And his long nights of revelry and ease;
The naked negro, panting at the line,
Boasts of his golden sands and palmy wine,
Basks in the glare, or stems the tepid wave,
And thanks his gods for all the good they gave.
Such is the patriot's boast, where'er we roam,
His first, best country, ever is at home.
And yet, perhaps, if countries we compare,
And estimate the blessings which they share,
Though patriots flatter, still shall wisdom find
An equal portion dealt to all mankind;
As different good, by art or nature given,
To different nations makes their blessing even.


[40] From the "Lay of the Last Minstrel," by Sir Walter Scott.

[41] By Andrew Cherry, an Irish poet (1762-1812).

[42] By Robert Burns, a famous Scottish poet (1759-1796).

[43] By James Russell Lowell.

[44] By Oliver Goldsmith.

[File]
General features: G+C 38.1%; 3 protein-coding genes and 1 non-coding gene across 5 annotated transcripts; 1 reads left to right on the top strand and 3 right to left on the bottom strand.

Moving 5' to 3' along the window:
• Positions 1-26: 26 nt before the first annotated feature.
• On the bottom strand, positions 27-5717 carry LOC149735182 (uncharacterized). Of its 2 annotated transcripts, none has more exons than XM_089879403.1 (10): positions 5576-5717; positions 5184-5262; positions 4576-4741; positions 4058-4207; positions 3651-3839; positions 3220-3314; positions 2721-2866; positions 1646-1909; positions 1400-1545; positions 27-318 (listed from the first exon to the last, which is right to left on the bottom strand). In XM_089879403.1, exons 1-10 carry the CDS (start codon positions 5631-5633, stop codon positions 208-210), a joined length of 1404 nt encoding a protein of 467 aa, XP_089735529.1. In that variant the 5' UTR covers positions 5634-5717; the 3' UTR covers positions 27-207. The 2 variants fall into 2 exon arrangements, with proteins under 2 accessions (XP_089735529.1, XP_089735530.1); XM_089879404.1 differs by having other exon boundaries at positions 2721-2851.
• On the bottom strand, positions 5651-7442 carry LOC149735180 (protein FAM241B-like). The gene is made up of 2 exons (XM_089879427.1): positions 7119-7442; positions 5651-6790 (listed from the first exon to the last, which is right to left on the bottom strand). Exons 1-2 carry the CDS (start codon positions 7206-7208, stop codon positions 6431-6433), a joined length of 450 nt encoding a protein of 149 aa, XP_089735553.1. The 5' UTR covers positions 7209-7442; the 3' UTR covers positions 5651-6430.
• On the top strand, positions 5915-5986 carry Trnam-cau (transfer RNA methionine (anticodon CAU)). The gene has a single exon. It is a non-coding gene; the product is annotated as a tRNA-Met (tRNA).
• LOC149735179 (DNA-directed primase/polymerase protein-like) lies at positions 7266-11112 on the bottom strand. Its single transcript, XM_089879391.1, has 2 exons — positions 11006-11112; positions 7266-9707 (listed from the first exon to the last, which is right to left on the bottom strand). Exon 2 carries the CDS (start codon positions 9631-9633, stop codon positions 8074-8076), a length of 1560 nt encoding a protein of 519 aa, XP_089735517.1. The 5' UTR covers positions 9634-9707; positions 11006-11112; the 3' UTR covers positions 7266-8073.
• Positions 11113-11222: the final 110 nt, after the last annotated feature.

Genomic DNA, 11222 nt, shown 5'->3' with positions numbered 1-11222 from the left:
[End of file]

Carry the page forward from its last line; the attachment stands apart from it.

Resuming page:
Expression: Read all of these poems silently with a view towards sympathizing with the feelings which they express. Now read each one separately, and compare them, one with another. What is the leading sentiment inculcated by each? Which poem appeals the most strongly to your own emotions?

Word Study: Caledonia, shamrock, brake, Erin, gyves, yearning, frigid, tepid, patriot.


Come with me, in fancy, back to those early ages of the world, thousands, yes millions, of years ago. Stand with me on some low ancient hill, which overlooks the flat and swampy lands that are to become the American continent.

Few heights are yet in sight. The future Rocky Mountains lie still beneath the surface of the sea. The Alleghanies are not yet heaved up above the level surface of the ground, for over them are spread the boggy lands and thick forests of future coal fields. The Mississippi River is not yet in existence, or if in existence, is but an unimportant little stream.